Melita Fiore wanted to study fine art. But that’s not what happened. Instead, she wound up a paralegal in a law office where things were, well…stale and, at times, sad. “People do not seek attorneys for joyous occasions,” notes Fiore, who now spends her days in an anything-but-stale and nearly always joyous place— her own pa?tisserie.
When she was 15 years old, Fiore worked in a little bakery called Wheat Berries owned by an Italian couple in Manchester-by-the-Sea. On Sundays, “an old nonna” came in to help. Fiore remembers that everything was made from scratch and, though there was not a great variety, it was all very good. “The whole place was sensorial and made me feel happy to be alive,” she recalls. “It was just a natural environment for me.”
Today, she channels that kind of positive energy into her shop on Washington Street, which she built with the help of her late father. A week after Fiore signed the lease, he was diagnosed with a terminal illness and told he had mere weeks to live. But he survived another year and spent much of that time at his daughter’s side putting up framework, walls, and tiles. There’s heart in her shop, and soul. And that has much to do with the fact that her father’s hand has touched it all. “It’s a wonderful memory to have of him,” reflects Fiore.
With its pastel tones, upcycled finds, and dreamy feel, the shop is meant to be a respite from things “too serious.” The de?cor is partially inspired by films like Sophia Coppola’s Marie Antoinette—the creams and blues of her private salon behind Versailles—as well as other pastry shops including one belonging to a relative in Scaletta. “Older people held court there,” says Fiore. “It was the first place to open and the last place to close; it was where the public telephone was—it was the epicenter, which is something it would be nice to see more of.”
Melita Fiore in her Salem patisserie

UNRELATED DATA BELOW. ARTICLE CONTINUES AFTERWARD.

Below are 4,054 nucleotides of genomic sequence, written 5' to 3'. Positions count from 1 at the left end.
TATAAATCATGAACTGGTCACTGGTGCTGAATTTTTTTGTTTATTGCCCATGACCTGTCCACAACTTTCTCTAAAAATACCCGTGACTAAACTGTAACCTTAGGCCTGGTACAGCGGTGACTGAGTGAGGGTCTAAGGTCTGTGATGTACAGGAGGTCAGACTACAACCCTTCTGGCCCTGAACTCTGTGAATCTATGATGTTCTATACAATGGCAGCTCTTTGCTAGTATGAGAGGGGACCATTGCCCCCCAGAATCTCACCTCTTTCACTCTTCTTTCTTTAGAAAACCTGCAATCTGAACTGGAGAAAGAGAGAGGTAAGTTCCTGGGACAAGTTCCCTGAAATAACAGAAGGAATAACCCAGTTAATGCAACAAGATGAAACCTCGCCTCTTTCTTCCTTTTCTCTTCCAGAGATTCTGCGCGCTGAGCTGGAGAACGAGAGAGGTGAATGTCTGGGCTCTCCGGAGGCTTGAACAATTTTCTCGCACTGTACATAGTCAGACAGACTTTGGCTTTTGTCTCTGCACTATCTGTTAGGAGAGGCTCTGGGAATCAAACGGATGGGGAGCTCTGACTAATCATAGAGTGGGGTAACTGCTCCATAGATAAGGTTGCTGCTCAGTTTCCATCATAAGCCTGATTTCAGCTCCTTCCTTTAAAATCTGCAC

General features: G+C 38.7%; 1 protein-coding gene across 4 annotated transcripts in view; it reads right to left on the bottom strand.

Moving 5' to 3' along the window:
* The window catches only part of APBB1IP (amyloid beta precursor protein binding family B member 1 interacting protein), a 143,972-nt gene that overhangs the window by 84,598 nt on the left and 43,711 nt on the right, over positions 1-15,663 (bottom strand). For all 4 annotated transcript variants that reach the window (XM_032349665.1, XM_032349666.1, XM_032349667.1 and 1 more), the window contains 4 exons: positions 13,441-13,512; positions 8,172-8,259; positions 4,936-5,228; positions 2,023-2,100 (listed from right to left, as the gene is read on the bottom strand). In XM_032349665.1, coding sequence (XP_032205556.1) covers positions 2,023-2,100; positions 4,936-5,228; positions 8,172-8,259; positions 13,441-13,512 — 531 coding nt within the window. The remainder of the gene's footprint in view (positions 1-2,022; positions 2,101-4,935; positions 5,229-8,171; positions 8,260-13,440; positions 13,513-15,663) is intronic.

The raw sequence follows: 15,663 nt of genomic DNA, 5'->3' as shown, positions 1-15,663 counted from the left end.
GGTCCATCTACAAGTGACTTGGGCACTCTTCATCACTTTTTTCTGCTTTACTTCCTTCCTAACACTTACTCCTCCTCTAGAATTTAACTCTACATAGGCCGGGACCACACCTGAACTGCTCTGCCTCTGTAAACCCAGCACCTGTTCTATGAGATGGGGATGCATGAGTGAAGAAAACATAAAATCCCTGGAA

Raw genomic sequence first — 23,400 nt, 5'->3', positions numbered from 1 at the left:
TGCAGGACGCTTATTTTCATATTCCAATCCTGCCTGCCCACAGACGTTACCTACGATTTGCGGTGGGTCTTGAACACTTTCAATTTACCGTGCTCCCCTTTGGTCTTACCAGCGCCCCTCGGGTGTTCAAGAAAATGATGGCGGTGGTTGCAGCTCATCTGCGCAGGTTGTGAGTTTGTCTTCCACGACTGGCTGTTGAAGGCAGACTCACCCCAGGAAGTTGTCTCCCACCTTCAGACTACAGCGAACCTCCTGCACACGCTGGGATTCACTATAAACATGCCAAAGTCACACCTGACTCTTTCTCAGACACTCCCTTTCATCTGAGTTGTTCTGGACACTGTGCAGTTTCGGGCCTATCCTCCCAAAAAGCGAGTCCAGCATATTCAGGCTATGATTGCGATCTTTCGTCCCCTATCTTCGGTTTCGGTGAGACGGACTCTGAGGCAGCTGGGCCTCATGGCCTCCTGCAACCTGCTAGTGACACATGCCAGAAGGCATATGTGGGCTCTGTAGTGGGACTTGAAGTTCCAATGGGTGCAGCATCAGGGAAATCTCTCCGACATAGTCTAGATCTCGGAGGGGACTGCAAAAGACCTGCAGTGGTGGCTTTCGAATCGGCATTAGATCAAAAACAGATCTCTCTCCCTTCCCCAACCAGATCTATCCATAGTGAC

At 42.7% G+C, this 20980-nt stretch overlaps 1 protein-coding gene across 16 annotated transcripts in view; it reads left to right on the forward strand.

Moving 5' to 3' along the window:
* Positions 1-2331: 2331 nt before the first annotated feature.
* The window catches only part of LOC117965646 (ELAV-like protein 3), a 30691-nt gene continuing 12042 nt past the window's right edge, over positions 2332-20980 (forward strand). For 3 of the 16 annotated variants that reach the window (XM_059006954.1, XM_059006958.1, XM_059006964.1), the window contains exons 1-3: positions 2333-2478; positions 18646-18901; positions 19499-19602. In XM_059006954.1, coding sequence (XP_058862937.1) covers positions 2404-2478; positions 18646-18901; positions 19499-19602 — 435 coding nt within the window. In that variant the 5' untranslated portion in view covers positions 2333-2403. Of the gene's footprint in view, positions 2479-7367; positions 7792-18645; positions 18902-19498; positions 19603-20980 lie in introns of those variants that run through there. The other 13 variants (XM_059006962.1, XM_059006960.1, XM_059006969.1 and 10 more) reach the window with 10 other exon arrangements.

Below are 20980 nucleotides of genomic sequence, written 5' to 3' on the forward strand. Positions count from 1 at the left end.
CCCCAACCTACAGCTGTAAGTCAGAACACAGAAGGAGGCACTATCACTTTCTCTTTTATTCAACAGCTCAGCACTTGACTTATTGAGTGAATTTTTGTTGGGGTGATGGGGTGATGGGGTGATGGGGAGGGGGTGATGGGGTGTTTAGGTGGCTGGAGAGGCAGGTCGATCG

In addition to popping in from the street for a little something sweet, people call on Fiore to help them celebrate life’s grand moments. “I’m part of it,” she says, “and it is kind of beautiful.” There have been weddings, and birthdays, and even a few requests for gender-reveal cakes. “It’s exciting to be in on that,” she beams. “People primarily come here for joyous occasions.” Having just passed her first-year anniversary mark, it didn’t take her long to find the kind of kinships she so values.
Alongside the bonds formed over pastry, there’s the element of beauty. “The reason I am a pastry chef and not a chef, and the reason I do wedding cakes and not scratch ravioli, is because there is a beauty to it,” explains Fiore. “I came to it a frustrated artist.” Her goal is to make things both beautiful and flavorful—just what a good wedding cake ought to be. Describing pastry in America, she says, “There are two currents—the scratch, simple rustic stuff, and it’s delicious, and then there’s the beautiful.” Marrying the two is something she says was never lost in Europe. For Fiore, “They are equally important.”
Her reputation for excellence is gaining momentum, and her commissions prove it. In 2010, she composed a six-foot interpretive sugar sculpture based on the opera Carmen for the Boston Ballet’s annual gala. And this past November, she made an edible cake and sugar sculpture titled “Reverie” for Peabody Essex Museum’s “Dream” gala. With great passion she describes spun sugar clouds and pillows incorporating embroidery work, Dupioni silk textures, and sugar flowers—which she makes at an “elfin station” in the basement—all supported by PVC pipes, copper, and phalanges.
Having studied under Delphin Gomes and Stephane Glacier, who is known for his sugar work, as well as in Taipei and Tokyo, where she learned about Asian-style pastries on behalf of an employer who was looking to fuse traditional French and Asian flavor profiles, her training is both classic and a bit far-flung. Today, green tea and cherry blossoms make occasional appearances in her French macaroons.
Daily offerings include her enormously popular almond flour macaroons, scratch morning pastries like classic croissants, pain au saige, and pain au chocolate—“the old faithfuls.” Sometimes she will get playful with fruits and cheeses, and all items in her case are easily paired with dark roast coffees from neighboring Atomic Cafe?. (Other local purveyors include Brooksby and Marini Farms.) She also travels once a week to the Chelsea Market, and a great many specialty ingredients are imported from France. Fiore insists on using Fair Trade Belgian chocolate. “You are not going to find anything hydrogenated here. It’s real food.”
Fiore notes Americans’ extreme relationship with food, especially sweets, which they often approach with a feast-or-famine attitude. For her, quality trumps quantity. “It’s about having a small bit of something very good, regularly,” she explains. “Small treats give you a little bit of joy and happiness. And that’s what we are here for.” melitafiore.com